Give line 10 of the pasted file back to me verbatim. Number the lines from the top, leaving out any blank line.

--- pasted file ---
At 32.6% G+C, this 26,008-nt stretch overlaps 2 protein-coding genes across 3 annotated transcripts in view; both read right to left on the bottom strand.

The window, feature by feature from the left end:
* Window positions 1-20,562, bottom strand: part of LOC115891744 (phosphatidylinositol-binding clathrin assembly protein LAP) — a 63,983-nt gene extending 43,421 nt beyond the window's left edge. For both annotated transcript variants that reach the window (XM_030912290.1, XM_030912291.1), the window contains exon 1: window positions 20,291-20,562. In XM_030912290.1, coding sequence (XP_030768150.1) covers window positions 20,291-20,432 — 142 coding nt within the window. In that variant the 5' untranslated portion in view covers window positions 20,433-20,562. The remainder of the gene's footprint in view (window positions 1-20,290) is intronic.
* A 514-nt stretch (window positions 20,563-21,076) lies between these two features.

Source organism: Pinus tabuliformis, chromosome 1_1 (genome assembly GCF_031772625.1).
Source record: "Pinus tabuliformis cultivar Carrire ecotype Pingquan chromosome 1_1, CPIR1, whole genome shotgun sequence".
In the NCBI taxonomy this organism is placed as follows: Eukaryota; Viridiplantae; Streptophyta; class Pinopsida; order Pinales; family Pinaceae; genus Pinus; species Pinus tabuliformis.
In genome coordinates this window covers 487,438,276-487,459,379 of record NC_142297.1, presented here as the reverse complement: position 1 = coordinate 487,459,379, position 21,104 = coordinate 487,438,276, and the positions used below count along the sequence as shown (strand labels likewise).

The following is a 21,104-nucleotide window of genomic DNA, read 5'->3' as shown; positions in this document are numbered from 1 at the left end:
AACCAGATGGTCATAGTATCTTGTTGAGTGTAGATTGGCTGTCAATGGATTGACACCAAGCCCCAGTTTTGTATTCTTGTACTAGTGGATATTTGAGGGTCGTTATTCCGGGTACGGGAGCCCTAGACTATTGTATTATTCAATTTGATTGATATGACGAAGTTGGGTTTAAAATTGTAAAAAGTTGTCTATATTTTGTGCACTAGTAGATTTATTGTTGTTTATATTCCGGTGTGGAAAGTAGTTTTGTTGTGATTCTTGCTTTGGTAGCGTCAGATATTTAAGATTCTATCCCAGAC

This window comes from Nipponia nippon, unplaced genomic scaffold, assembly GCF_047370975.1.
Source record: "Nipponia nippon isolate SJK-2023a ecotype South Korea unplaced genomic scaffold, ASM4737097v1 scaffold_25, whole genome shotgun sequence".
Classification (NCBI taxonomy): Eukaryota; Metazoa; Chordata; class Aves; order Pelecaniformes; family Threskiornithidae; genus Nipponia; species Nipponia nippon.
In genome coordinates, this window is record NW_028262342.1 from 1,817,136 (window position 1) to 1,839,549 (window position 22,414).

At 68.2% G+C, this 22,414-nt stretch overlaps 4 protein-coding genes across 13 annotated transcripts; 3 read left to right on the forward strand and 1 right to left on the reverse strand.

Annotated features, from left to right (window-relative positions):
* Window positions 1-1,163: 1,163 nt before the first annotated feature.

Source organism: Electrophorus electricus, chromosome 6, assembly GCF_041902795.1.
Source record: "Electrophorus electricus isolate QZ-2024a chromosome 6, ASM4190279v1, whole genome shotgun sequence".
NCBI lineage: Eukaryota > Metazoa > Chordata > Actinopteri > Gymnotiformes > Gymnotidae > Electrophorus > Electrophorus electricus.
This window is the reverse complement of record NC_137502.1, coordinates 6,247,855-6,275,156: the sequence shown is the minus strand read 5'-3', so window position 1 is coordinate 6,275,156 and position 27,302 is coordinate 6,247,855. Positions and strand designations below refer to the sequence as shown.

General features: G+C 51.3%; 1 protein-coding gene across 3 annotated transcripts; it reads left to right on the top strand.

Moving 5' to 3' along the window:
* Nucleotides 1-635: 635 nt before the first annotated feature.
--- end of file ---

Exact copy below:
AACCAGATGGTCATAGTATCTTGTTGAGTGTAGATTGGCTGTCAATGGATTGACACCAAGCCCCAGTTTTGTATTCTTGTACTAGTGGATATTTGAGGGTCGTTATTCCGGGTACGGGAGCCCTAGACTATTGTATTATTCAATTTGATTGATATGACGAAGTTGGGTTTAAAATTGTAAAAAGTTGTCTATATTTTGTGCACTAGTAGATTTATTGTTGTTTATATTCCGGTGTGGAAAGTAGTTTTGTTGTGATTCTTGCTTTGGTAGCGTCAGATATTTAAGATTCTATCCCAGAC